“The physiological needs by tissues and organs for arginine are met via the endogenous synthesis of arginine and/or arginine supplied by the diet. For the U.S. population the latter amounts to about 5.4 g daily per capita.”

“Thus, part of the labeled citrulline appears to be taken up and converted to arginine at a metabolic site(s) which is separated from the plasma arginine pool and does not equilibrate with it. Subsequently, this plasma-citrulline-derived arginine is metabolized to ornithine and then to citrulline, which reappears as the 5,5-2H2 compound in plasma.”

“…ornithine oxidation is reduced in mice given an arginine-free diet. Further, our hypothesis predicts that those conditions which greatly increase the metabolic demand for arginine, such as major trauma, severe sepsis, or marked catch-up growth, would precipitate a conditional deficiency of arginine unless there was an adequate supply of arginine or citrulline available from exogenous (enteral or parenteral) sources. Also, this scheme anticipates that, in comparison with citrulline and arginine, exogenous ornithine would serve as a relatively poor substrate for maintaining body arginine balance; evidence from experimental clinical studies favors this suggestion.”

(Castillo L, et al. Plasma Arginine and Citrulline Kinetics in Adults Given Adequate and Arginine-Free Diets. Proceedings of the National Academy of Sciences, Vol 90, 7749-7753.)

“The restoration of L-arginine levels by L-citrulline but not by L-arginine was selectively blocked by L-glutamine.”
(Chakder S and Rattan S. L-Arginine Deficiency Causes Suppression of Nonadrenergic Noncholinergic Nerve-Mediated Smooth Muscle Relaxation: Role of L-Citrulline Recycling. Pharmacocoly. Vol. 282, Issue 1, 378-384, 1997)

“L-arginine, when added to standard postinfarction therapies, does not improve vascular stiffness measurements or ejection fraction and may be associated with higher postinfarction mortality. L-arginine should not be recommended following acute myocardial infarction.”
(Schulman SP, et al. L-arginine therapy in acute myocardial infarction: the Vascular Interaction With Age in Myocardial Infarction (VINTAGE MI) randomized clinical trial. JAMA. 2006 Jan 4;295(1):58-64. PMID: 16391217)

“These observations indicate that ingestion of certain NO-boosting substances, including L-arginine, L-citrulline, and antioxidants, can abrogate the state of oxidative stress and reverse the progression of atherosclerosis. This approach may have clinical utility in the treatment of atherosclerosis in humans.”

“The oral administration of L-citrulline, as a precursor to L-arginine and NO, was reported to be beneficial in sickle cell disease in humans. Studies indicate that the L-citrulline to L-arginine recycling pathway in endothelial cells may be the principal mechanism for sustaining localized L-arginine availability for eNOS-catalyzed NO production.”

“This is consistent with the knowledge that L-citrulline is converted to L-arginine by mammalian cells, including endothelial cells. This recycling pathway might be important in sustaining the production of NO in endothelial cells, especially when L-arginine becomes limiting, as is possible in atherosclerosis. In the present study, L-citrulline produced pharmacological effects that closely resembled those of L-arginine administration and NO action. L-citrulline caused a marked improvement in endothelium-dependent vasorelaxation in response to acetylcholine, and the combination of L-citrulline and L-arginine produced a synergistic response in elevating plasma NOX and cGMP, improving rabbit ear artery blood flow and slowing the progression of atherosclerosis. A key observation was the marked up-regulation of eNOS on chronic administration of L-citrulline, and this response might explain, in part or entirely, the NO-like pharmacological effects of L-citrulline. Atherosclerosis is an inflammatory disease characterized by endothelial dysfunction and impairment of NO production.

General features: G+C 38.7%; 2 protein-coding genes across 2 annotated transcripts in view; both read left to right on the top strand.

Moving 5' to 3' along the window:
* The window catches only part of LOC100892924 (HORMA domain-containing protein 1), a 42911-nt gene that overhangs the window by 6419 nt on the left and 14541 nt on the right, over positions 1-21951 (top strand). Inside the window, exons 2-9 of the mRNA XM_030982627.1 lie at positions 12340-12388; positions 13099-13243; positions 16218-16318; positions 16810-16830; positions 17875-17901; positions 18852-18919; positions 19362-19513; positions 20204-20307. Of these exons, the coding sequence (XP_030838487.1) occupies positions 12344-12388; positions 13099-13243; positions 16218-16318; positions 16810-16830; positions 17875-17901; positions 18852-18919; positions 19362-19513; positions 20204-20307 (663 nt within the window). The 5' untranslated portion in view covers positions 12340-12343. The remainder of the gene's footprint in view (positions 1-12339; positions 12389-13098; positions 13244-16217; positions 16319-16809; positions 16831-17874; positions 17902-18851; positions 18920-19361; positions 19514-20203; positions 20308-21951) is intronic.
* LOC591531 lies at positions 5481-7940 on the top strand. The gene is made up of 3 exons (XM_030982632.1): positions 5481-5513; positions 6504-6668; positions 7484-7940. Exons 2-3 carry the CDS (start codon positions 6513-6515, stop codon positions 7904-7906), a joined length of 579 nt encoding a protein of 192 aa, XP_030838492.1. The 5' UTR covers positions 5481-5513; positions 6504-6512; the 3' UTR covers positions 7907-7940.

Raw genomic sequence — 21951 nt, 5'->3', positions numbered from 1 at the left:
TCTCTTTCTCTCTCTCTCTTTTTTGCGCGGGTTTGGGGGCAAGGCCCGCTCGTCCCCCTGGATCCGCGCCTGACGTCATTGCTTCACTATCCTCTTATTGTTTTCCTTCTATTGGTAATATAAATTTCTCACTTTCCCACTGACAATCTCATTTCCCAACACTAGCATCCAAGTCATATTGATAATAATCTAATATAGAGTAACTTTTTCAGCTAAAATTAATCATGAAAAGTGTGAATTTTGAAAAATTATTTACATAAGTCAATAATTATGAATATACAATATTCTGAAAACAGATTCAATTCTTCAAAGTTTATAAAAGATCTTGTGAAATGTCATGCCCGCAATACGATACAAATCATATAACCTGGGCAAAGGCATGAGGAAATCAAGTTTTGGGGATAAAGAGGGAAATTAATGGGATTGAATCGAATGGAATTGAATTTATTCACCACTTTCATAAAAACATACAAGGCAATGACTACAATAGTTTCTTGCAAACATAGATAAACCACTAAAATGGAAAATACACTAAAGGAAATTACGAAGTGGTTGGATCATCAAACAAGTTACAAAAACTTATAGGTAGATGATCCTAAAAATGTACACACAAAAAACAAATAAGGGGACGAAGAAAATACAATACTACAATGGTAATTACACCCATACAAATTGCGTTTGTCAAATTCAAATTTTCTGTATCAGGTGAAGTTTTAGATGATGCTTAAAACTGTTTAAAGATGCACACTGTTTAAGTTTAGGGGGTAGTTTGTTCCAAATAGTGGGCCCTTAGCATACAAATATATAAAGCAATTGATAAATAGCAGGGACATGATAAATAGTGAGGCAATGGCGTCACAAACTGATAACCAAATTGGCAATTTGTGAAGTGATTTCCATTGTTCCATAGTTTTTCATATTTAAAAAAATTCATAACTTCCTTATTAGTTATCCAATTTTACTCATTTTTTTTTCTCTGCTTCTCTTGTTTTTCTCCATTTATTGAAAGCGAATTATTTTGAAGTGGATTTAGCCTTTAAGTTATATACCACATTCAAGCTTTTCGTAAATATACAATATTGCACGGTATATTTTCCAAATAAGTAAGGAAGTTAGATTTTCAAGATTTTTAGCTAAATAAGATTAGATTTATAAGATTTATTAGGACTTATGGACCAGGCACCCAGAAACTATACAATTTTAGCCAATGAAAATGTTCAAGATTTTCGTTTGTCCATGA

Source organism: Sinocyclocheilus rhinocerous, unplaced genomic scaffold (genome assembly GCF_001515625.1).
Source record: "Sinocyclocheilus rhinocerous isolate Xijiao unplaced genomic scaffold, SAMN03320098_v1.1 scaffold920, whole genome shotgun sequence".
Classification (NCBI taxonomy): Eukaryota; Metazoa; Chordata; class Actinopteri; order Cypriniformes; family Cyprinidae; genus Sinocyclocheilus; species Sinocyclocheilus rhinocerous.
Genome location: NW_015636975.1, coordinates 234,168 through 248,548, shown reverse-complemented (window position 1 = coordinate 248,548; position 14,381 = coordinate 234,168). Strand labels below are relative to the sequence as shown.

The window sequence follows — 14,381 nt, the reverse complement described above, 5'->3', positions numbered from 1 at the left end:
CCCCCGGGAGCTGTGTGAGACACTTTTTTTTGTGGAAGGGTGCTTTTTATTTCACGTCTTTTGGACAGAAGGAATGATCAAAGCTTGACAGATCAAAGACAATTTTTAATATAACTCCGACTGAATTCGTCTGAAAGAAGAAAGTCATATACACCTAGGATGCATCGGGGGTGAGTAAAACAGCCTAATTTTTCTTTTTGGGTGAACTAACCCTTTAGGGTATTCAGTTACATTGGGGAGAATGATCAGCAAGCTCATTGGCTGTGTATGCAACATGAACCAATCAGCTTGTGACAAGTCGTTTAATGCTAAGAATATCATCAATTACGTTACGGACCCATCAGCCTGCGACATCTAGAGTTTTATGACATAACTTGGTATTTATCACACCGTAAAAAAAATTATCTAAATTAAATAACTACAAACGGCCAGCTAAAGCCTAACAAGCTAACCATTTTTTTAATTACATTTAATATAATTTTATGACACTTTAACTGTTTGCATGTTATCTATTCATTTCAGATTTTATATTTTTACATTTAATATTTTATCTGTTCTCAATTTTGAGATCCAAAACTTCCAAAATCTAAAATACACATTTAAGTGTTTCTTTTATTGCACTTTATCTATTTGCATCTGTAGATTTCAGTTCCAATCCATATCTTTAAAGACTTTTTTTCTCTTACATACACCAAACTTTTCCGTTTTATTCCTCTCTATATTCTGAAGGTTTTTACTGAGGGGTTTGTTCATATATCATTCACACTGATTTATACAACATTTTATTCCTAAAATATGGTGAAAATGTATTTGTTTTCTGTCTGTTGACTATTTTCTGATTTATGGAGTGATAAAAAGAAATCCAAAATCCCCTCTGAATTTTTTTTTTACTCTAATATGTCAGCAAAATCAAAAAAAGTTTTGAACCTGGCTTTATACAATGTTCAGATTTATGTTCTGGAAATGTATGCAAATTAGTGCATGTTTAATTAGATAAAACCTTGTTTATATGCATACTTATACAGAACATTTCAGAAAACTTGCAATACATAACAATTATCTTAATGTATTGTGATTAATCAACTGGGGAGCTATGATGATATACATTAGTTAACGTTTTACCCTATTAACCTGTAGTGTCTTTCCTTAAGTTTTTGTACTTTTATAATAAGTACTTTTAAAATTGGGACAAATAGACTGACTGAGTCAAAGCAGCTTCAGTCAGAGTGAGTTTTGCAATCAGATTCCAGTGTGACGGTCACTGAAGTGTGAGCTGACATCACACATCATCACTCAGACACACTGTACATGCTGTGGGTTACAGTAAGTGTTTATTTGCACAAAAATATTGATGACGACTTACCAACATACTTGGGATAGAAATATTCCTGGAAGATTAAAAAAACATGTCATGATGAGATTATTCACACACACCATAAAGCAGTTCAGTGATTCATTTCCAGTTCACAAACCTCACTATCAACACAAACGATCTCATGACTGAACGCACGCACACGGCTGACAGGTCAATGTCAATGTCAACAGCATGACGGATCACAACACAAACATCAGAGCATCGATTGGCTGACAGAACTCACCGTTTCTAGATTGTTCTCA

Herein lies a plausible explanation for atherogenesis, because it is well appreciated that NO elicits a multifaceted array of pharmacological actions, all of which are protective against the progression of atherosclerosis. A common feature of inflammation and atherosclerosis is oxidative stress, which can lead not only to cell membrane injury but also the destruction of NO. Thus, the natural antioxidant properties of NO are lost, and oxidative stress continues unabated. In the present study, fatty diet-induced atherosclerosis and oxidative stress were reversed upon oral administration of L-arginine, L-citrulline, and antioxidants. These observations suggest that NO is the active species in reducing both the markers for oxidative stress and the progression of atherosclerosis.”
Hayashi T. l-Citrulline and l-arginine supplementation retards the progression of high-cholesterol-diet-induced atherosclerosis in rabbits. Proc Natl Acad Sci U S A. 2005 Sep 20;102(38):13681-6. Epub 2005 Sep 12. PMID: 16157883

Disclaimer: These statements have not been evaluated by the FDA. This product is not intended to diagnose, treat, cure or prevent any disease.

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Prices are subject to change at anytime and without notice. The majority of the product information has been reprinted from the manufacturer.